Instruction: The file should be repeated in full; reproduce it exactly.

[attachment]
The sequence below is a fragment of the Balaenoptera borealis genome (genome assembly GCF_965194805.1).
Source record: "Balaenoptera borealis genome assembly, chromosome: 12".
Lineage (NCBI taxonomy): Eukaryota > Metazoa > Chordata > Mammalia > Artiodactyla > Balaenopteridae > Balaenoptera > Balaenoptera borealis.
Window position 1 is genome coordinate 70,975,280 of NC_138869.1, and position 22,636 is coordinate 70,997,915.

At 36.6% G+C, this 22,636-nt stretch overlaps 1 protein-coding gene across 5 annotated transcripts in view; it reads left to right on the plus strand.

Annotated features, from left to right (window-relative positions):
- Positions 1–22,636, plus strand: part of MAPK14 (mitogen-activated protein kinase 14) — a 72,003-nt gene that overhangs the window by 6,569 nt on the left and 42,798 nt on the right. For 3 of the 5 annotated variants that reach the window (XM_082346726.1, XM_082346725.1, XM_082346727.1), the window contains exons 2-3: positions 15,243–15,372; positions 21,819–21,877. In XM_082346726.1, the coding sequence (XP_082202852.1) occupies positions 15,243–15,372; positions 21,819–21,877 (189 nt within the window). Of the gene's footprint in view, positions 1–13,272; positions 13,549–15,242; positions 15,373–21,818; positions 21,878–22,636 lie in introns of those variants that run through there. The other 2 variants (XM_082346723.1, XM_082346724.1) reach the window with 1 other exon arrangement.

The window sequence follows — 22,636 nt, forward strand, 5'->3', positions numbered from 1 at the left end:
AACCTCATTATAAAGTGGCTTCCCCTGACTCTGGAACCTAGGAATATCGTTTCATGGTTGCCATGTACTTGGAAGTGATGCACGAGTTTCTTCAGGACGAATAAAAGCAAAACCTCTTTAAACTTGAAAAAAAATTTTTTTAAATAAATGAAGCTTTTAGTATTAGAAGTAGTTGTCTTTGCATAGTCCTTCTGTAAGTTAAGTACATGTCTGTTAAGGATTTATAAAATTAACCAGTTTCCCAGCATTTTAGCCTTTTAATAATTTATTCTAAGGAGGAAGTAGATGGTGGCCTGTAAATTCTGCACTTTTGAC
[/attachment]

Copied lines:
The sequence below is a fragment of the Balaenoptera borealis genome (genome assembly GCF_965194805.1).
Source record: "Balaenoptera borealis genome assembly, chromosome: 12".
Lineage (NCBI taxonomy): Eukaryota > Metazoa > Chordata > Mammalia > Artiodactyla > Balaenopteridae > Balaenoptera > Balaenoptera borealis.
Window position 1 is genome coordinate 70,975,280 of NC_138869.1, and position 22,636 is coordinate 70,997,915.

At 36.6% G+C, this 22,636-nt stretch overlaps 1 protein-coding gene across 5 annotated transcripts in view; it reads left to right on the plus strand.

Annotated features, from left to right (window-relative positions):
- Positions 1–22,636, plus strand: part of MAPK14 (mitogen-activated protein kinase 14) — a 72,003-nt gene that overhangs the window by 6,569 nt on the left and 42,798 nt on the right. For 3 of the 5 annotated variants that reach the window (XM_082346726.1, XM_082346725.1, XM_082346727.1), the window contains exons 2-3: positions 15,243–15,372; positions 21,819–21,877. In XM_082346726.1, the coding sequence (XP_082202852.1) occupies positions 15,243–15,372; positions 21,819–21,877 (189 nt within the window). Of the gene's footprint in view, positions 1–13,272; positions 13,549–15,242; positions 15,373–21,818; positions 21,878–22,636 lie in introns of those variants that run through there. The other 2 variants (XM_082346723.1, XM_082346724.1) reach the window with 1 other exon arrangement.

The window sequence follows — 22,636 nt, forward strand, 5'->3', positions numbered from 1 at the left end:
AACCTCATTATAAAGTGGCTTCCCCTGACTCTGGAACCTAGGAATATCGTTTCATGGTTGCCATGTACTTGGAAGTGATGCACGAGTTTCTTCAGGACGAATAAAAGCAAAACCTCTTTAAACTTGAAAAAAAATTTTTTTAAATAAATGAAGCTTTTAGTATTAGAAGTAGTTGTCTTTGCATAGTCCTTCTGTAAGTTAAGTACATGTCTGTTAAGGATTTATAAAATTAACCAGTTTCCCAGCATTTTAGCCTTTTAATAATTTATTCTAAGGAGGAAGTAGATGGTGGCCTGTAAATTCTGCACTTTTGAC